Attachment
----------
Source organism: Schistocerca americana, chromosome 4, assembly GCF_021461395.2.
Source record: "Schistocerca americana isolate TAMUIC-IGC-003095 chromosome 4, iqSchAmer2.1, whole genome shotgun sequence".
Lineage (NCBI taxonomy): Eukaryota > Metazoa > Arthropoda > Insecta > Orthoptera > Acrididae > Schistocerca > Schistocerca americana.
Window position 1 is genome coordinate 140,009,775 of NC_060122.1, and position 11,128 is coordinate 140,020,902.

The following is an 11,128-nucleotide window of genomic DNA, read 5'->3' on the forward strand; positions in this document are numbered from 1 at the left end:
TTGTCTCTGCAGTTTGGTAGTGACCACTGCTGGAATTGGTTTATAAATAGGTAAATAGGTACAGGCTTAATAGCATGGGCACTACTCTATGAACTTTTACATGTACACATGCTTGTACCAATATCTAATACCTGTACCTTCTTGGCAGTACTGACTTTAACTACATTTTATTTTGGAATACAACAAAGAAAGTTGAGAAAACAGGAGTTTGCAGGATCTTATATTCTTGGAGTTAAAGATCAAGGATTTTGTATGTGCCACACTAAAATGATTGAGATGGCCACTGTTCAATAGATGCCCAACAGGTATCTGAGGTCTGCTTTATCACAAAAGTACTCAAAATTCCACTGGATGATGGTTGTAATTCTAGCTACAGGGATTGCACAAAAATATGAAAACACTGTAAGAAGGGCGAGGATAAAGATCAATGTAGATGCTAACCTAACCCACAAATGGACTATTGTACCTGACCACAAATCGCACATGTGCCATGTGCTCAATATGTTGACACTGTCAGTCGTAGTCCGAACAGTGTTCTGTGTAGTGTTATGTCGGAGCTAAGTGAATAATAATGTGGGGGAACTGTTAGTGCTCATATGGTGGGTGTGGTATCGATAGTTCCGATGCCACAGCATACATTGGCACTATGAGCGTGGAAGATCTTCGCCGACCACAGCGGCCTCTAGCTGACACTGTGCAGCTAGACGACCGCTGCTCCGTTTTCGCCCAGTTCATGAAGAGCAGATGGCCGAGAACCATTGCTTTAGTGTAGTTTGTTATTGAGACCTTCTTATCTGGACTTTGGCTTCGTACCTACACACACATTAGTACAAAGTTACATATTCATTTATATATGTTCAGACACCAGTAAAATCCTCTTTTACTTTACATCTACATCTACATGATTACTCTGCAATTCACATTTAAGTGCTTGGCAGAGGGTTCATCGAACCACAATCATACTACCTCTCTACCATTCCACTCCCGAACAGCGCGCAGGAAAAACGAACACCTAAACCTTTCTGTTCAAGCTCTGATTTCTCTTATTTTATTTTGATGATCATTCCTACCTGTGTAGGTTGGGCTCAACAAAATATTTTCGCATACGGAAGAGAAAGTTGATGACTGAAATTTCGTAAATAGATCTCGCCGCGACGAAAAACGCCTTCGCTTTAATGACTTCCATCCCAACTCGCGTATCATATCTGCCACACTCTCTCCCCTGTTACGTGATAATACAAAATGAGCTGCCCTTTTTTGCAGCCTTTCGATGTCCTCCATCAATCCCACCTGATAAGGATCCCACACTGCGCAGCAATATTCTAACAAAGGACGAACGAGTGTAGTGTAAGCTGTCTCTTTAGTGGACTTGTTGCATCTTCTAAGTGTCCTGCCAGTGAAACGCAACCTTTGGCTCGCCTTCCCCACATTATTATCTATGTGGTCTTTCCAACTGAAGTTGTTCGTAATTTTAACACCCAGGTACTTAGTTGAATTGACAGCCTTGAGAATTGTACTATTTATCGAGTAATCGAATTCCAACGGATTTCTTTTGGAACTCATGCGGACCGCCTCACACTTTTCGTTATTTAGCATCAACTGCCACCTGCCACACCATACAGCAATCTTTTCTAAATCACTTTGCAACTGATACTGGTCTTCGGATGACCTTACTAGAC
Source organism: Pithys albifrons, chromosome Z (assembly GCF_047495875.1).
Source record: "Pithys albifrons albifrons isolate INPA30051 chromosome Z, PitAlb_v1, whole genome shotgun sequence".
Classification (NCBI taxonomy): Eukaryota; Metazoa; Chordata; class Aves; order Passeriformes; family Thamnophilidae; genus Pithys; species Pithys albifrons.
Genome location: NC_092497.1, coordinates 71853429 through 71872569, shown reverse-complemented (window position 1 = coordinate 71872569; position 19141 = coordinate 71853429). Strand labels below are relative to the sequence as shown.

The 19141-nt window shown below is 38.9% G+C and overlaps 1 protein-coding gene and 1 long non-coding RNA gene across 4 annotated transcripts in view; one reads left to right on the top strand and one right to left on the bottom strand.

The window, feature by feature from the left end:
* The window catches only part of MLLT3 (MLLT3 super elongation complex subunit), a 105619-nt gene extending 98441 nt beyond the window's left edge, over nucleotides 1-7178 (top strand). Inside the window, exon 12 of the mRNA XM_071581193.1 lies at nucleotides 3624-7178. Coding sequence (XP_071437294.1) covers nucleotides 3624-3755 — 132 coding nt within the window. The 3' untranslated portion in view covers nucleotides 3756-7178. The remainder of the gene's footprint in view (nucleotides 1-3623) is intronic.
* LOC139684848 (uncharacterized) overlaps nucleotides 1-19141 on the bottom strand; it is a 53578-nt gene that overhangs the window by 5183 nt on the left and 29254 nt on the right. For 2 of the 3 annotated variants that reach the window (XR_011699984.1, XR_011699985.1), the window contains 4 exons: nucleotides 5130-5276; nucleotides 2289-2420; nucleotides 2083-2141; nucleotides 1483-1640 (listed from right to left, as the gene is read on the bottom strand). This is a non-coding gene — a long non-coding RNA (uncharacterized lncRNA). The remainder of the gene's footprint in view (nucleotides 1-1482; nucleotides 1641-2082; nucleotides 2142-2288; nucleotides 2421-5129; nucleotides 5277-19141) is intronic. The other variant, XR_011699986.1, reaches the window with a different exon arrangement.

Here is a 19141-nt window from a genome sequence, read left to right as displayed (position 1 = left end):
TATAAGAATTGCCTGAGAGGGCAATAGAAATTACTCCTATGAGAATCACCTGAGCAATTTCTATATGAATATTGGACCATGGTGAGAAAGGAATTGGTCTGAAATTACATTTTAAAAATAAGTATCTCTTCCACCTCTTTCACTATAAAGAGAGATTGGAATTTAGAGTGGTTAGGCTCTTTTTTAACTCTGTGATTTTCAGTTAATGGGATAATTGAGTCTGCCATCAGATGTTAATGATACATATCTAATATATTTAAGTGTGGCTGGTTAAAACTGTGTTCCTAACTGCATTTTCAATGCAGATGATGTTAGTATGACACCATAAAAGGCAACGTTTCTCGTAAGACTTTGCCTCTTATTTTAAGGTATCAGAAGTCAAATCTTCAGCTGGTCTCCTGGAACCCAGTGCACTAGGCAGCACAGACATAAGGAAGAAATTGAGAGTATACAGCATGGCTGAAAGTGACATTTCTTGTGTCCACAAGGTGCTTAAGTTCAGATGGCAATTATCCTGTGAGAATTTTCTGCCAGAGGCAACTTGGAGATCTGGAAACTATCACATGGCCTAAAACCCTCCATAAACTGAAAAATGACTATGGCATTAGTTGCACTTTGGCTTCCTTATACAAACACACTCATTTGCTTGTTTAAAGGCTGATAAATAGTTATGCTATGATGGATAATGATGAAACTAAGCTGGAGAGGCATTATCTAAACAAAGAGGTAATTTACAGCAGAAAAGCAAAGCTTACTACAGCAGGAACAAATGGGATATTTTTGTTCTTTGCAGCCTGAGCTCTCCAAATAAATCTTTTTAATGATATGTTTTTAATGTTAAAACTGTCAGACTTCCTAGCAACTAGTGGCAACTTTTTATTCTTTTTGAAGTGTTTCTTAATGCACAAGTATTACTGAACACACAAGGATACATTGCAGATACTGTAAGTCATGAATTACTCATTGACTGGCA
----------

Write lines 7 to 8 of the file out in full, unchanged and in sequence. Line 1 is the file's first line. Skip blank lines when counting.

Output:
Source organism: Pithys albifrons, chromosome Z (assembly GCF_047495875.1).
Source record: "Pithys albifrons albifrons isolate INPA30051 chromosome Z, PitAlb_v1, whole genome shotgun sequence".